Patrick v. Emerson et al

Filing 5

ORDER signed by Magistrate Judge Allison Claire on 10/6/2017 DISMISSING this action without prejudice due to plaintiff's concession on the face of his complaint that he failed to exhaust his administrative remedies before filing suit. Plaintiff's 2 application to proceed IFP is DENIED as moot. The Clerk shall close this case. CASE CLOSED. (Yin, K)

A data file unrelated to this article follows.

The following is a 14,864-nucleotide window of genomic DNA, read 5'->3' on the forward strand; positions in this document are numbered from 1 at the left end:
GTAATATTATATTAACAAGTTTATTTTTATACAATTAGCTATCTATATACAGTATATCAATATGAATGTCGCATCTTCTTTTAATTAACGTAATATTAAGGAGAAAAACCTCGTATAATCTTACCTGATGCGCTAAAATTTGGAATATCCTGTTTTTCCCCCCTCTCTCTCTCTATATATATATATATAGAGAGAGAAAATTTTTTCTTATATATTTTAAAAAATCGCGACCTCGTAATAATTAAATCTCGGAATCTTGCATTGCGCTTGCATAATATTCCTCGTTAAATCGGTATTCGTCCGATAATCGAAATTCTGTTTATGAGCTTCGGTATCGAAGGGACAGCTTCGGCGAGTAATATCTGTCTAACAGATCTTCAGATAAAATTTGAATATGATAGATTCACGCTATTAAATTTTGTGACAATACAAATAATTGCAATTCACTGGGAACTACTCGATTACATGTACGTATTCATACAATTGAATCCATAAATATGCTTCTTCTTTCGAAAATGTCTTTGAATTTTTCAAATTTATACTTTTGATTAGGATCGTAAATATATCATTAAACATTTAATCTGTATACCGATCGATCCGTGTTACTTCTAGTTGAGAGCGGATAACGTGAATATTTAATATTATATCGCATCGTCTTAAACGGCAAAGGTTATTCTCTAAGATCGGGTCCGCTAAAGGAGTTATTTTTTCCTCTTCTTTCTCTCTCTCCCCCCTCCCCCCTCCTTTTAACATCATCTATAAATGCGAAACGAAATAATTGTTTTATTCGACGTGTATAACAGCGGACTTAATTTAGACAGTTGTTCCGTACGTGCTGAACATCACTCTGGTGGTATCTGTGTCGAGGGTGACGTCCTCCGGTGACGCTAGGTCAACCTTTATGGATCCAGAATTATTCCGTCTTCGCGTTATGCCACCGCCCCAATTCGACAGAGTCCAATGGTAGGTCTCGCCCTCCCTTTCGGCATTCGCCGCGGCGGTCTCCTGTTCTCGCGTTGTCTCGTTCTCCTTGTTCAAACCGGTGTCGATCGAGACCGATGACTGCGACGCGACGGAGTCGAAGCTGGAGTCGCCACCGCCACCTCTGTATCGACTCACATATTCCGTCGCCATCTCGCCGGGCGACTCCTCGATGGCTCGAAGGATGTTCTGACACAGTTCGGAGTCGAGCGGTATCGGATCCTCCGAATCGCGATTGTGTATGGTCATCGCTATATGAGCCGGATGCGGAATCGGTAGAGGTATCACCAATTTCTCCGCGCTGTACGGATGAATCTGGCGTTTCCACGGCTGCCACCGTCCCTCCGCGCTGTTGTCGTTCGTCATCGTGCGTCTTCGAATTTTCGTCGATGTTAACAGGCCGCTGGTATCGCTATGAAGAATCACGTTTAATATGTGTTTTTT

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1 2 3 4 5 6 7 8 UNITED STATES DISTRICT COURT 9 FOR THE EASTERN DISTRICT OF CALIFORNIA 10 11 NICHOLAS PATRICK, 12 Plaintiff, 13 14 No. 2:17-cv-1454 AC P v. ORDER EMERSON, et al., 15 Defendants. 16 17 I. Introduction 18 Plaintiff is a state prisoner incarcerated at Mule Creek State Prison (MCSP), under the 19 authority of the California Department of Corrections and Rehabilitation (CDCR). Plaintiff 20 proceeds pro se with a civil rights complaint filed pursuant to 42 U.S.C. § 1983, and a request for 21 leave to proceed in forma pauperis filed pursuant to 28 U.S.C. § 1915. Plaintiff has consented to the jurisdiction of the undersigned Magistrate Judge for all 22 23 purposes pursuant to 28 U.S.C. § 636(c) and Local Rule 305(a). See ECF No. 4. For the reasons 24 that follow, the court dismisses the complaint without leave to amend due to plaintiff’s failure to 25 exhaust his administrative remedies before filing suit, and denies plaintiff’s application to proceed 26 in forma pauperis as moot. 27 //// 28 //// 1 1 II. 2 Plaintiff has submitted an affidavit and prison trust account statement that make the 3 showing required by 28 U.S.C. § 1915(a). See ECF No. 2. Nevertheless, because this action will 4 be dismissed without leave to amend, plaintiff’s request to proceed in forma pauperis will be 5 denied as moot and plaintiff will not be required to pay the filing fee. In Forma Pauperis Application 6 III. 7 The court is required to screen complaints brought by prisoners seeking relief against a Legal Standards for Screening Prisoner Civil Rights Complaint 8 governmental entity or officer or employee of a governmental entity. 28 U.S.C. § 1915A(a). The 9 court must dismiss a complaint or portion thereof if the prisoner has raised claims that are legally 10 “frivolous or malicious,” that fail to state a claim upon which relief may be granted, or that seek 11 monetary relief from a defendant who is immune from such relief. 28 U.S.C. § 1915A(b)(1),(2). 12 A claim is legally frivolous when it lacks an arguable basis either in law or in fact. Neitzke v. 13 Williams, 490 U.S. 319, 325 (1989); Franklin v. Murphy, 745 F.2d 1221, 1227-28 (9th Cir. 14 1984). 15 Rule 8 of the Federal Rules of Civil Procedure “requires only ‘a short and plain statement 16 of the claim showing that the pleader is entitled to relief,’ in order to ‘give the defendant fair 17 notice of what the . . . claim is and the grounds upon which it rests.’” Bell Atlantic Corp. v. 18 Twombly, 550 U.S. 544, 555 (2007) (quoting Conley v. Gibson, 355 U.S. 41, 47 (1957)). 19 “[T]he pleading standard Rule 8 announces does not require ‘detailed factual allegations,’ but it 20 demands more than an unadorned, the-defendant-unlawfully-harmed-me accusation.” Ashcroft v. 21 Iqbal, 556 U.S. 662, 678 (2009) (quoting Twombly at 555). To survive dismissal for failure to 22 state a claim, “a complaint must contain sufficient factual matter, accepted as true, to “state a 23 claim to relief that is plausible on its face.’” Iqbal at 678 (quoting Twombly at 570). “A claim 24 has facial plausibility when the plaintiff pleads factual content that allows the court to draw the 25 reasonable inference that the defendant is liable for the misconduct alleged. The plausibility 26 standard is not akin to a ‘probability requirement,’ but it asks for more than a sheer possibility 27 that a defendant has acted unlawfully.” Id. (citing Twombly at 556). “Where a complaint pleads 28 facts that are ‘merely consistent with’ a defendant’s liability, it ‘stops short of the line between 2 1 possibility and plausibility of “entitlement to relief.”’” Id. (quoting Twombly at 557). 2 A pro se litigant is entitled to notice of the deficiencies in the complaint and an 3 opportunity to amend, unless the complaint’s deficiencies cannot be cured by amendment. See 4 Noll v. Carlson, 809 F.2d 1446, 1448 (9th Cir. 1987). 5 IV. 6 Plaintiff has filed fourteen pro se civil rights cases in the Eastern District since April 7 2017.1 Three of these cases are assigned to the undersigned.2 8 9 Screening of Plaintiff’s Complaint In the instant complaint, plaintiff names 16 defendants and makes six putative claims under the Fourteenth Amendment’s Equal Protection Clause, each premised on the alleged sexual 10 harassment of plaintiff by various correctional officials; the sixth claim alleges a conspiracy 11 among the defendants to harass plaintiff based on his sexual orientation. Plaintiff asserts that the 12 defendants are homosexual and that plaintiff is “treated differently as a heterosexual.” ECF No. 1 13 at 12. Plaintiff recounts several alleged incidents of inappropriate conduct by some of the named 14 defendants during the period April 24, 2017 through May 18, 2017. These incidents include 15 alleged verbal harassment, inappropriate sexual gestures and the sexually suggestive positioning 16 and movement of inanimate objects. 17 Plaintiff concedes throughout his complaint that he did not exhaust his administrative 18 remedies before commencing this action. See, e.g., ECF No. 1 at 6, 9-11 (explaining that 19 “Plaintiff did not receive a first level response within 30 working days or any response as of yet 20 to respond to.”); id. at 8 (“Appeal time limits has exceeded with no first level response within 30 21 working days to respond to.”). Plaintiff notes that he has filed a separate action challenging the 22 processing of his administrative appeals. Id. at 12 (citing Patrick v. Altshuler et al., Case No. 23 //// 24 1 25 26 27 28 This court may take judicial notice of its own records and the records of other courts. See United States v. Howard, 381 F.3d 873, 876 n.1 (9th Cir. 2004); United States v. Wilson, 631 F.2d 118, 119 (9th Cir. 1980); see also Fed. R. Evid. 201 (court may take judicial notice of facts that are capable of accurate determination by sources whose accuracy cannot reasonably be questioned). 2 Plaintiff’s other cases assigned to the undersigned are Patrick v. Johnston et al., Case No. 2:17cv-0845 AC P, and Patrick v. Altshuler at al., Case No. 2:17-cv-1046 AC P. 3 1 2:17-cv-01046 AC P (also before the undersigned and screened concurrently with the instant 2 case). 3 The Prison Litigation Reform Act of 1995 (PLRA) mandates that “[n]o action shall be 4 brought with respect to prison conditions under section 1983 . . . or any other Federal law, by a 5 prisoner confined in any jail, prison, or other correctional facility until such administrative 6 remedies as are available are exhausted.” 42 U.S.C. § 1997e(a). Exhaustion of available 7 administrative remedies is a prerequisite to commencing a federal civil rights action. “The 8 bottom line is that a prisoner must pursue the prison administrative process as the first and 9 primary forum for redress of grievances. He may initiate litigation in federal court only after the 10 administrative process ends and leaves his grievances unredressed. It would be inconsistent with 11 the objectives of the statute to let him submit his complaint any earlier than that.” Vaden v. 12 Summerhill, 449 F.3d 1047, 1051 (9th Cir. 2006). 13 Nevertheless, the Supreme Court has made clear that “an inmate is required to exhaust 14 those, but only those, grievance procedures that are ‘capable of use’ to obtain ‘some relief for the 15 action complained of.’” Ross v. Blake, 136 S. Ct. 1850, 1859 (2016) (quoting Booth v. Churner, 16 532 U.S. 731, 738 (2001)). The Supreme Court has identified only “three kinds of circumstances 17 in which an administrative remedy, although officially on the books, is not capable of use to 18 obtain relief.” Ross, 136 S. Ct. at 1859. These circumstances are as follows: (1) the 19 “administrative procedure . . . operates as a simple dead end – with officers unable or consistently 20 unwilling to provide any relief to aggrieved inmates;” (2) the “administrative scheme . . . [is] so 21 opaque that it becomes, practically speaking, incapable of use . . . so that no ordinary prisoner can 22 make sense of what it demands;” and (3) “prison administrators thwart inmates from taking 23 advantage of a grievance process through machination, misrepresentation, or intimidation.” Id. at 24 1859-60 (citations omitted). Other than these circumstances demonstrating the unavailability of 25 an administrative remedy, the mandatory language of 42 U.S.C. § 1997e(a) “foreclose[es] judicial 26 discretion,” which “means a court may not excuse a failure to exhaust, even to take [special] 27 circumstances into account.” Id. at 1856-57. 28 As a general rule, the dismissal of a prisoner civil rights complaint for failure to exhaust 4 1 administrative remedies must be brought pursuant to a motion for summary judgment under Rule 2 56, Federal Rules of Civil Procedure. Albino v. Baca, 747 F.3d 1162 (9th Cir. 2014). The only 3 exception is “[i]n the rare event that a failure to exhaust is clear on the face of the complaint.” Id. 4 at 1166 (authorizing motion to dismiss pursuant to Fed. R. Civ. P. 12(b)(6)); see also Jones v. 5 Bock, 549 U.S. 199, 215 (2007) (sua sponte dismissal appropriate when an affirmative defense 6 appears on the face of the complaint). If a court concludes that a prisoner failed to exhaust his 7 available administrative remedies, the proper remedy is dismissal without prejudice. Jones, 549 8 U.S. at 223-24; Lira v. Herrera, 427 F.3d 1164, 1175-76 (9th Cir. 2005). 3 “Requiring dismissal 9 without prejudice when there is no presuit exhaustion provides a strong incentive that will further 10 these Congressional objectives[.]” McKinney v. Carey, 311 F.3d 1198, 120-01 (9th Cir. 2002) 11 (per curiam). 12 In the present case, plaintiff complains that prison officials failed to respond to his 13 grievances at the First Level. See ECF No. 1 at 6, 9-11. CDCR regulations provide that “First 14 level responses shall be completed within 30 working days from date of receipt by the appeals 15 coordinator” “unless exempted pursuant to the provisions of subsections 3084.8(f) [authorizing 16 inmates to submit only one appeal every 14 days] and (g) [authorizing restriction of an inmate’s 17 access to the appeal system ‘upon confirmation of continued abuse’].” Cal. Code Regs. tit. 15, 18 §3084.8(c)(1). Based on a review of this case and plaintiff’s other cases pending before the 19 undersigned, it appears that plaintiff’s access to the grievance process may have been limited in 20 response to his abuse of the system. See Patrick v. Altshuler et al., Case No. 2:17-cv-01046 AC 21 P. Plaintiff does not contend otherwise, and thus cannot reasonably assert that administrative 22 remedies were effectively unavailable to him when he commenced this action. 23 24 25 26 27 28 3 See also Wyatt v. Terhune, 315 F.3d 1108, 1120 (9th Cir. 2003) (“A prisoner’s concession to nonexhaustion is a valid ground for dismissal, so long as no exception to exhaustion applies.”), overruled on other grounds by Albino, supra, 747 F.3d at 1166 (invalidating Wyatt’s authorization of an unenumerated Rule 12(b) motion as the vehicle for defendants to assert a nonexhaustion defense); accord, Lucas v. Director of Dept. of Corrections, 2015 WL 1014037, at *4, 2015 U.S. Dist. LEXIS 27957, at *9 (E.D. Cal. Mar. 5, 2015) (Case No. 2:14-cv-0590 DAD P) (“[P]laintiff’s attempt to initiate federal litigation prior to his full administrative exhaustion requires dismissal of this civil action without prejudice to plaintiff’s bringing of his now exhausted claims in a new civil action”) (citations omitted). 5 1 For these reasons, the court finds it evident on the face of the complaint that plaintiff 2 failed to administratively exhaust any of his putative claims before bringing this action. 3 Therefore, this action will be dismissed without prejudice. 4 V. 5 Accordingly, for the foregoing reasons, IT IS HEREBY ORDERED that: 6 1. This action is dismissed without prejudice due to plaintiff’s concession on the face of 7 Conclusion his complaint that he failed to exhaust his administrative remedies before filing suit. 8 2. Plaintiff’s application to proceed in forma pauperis, ECF No. 2, is denied as moot. 9 3. The Clerk of Court is directed to close this case. 10 11 SO ORDERED. DATED: October 6, 2017 12 13 14 15 16 17 18 19 20 21 22 23 24 25 26 27 28 6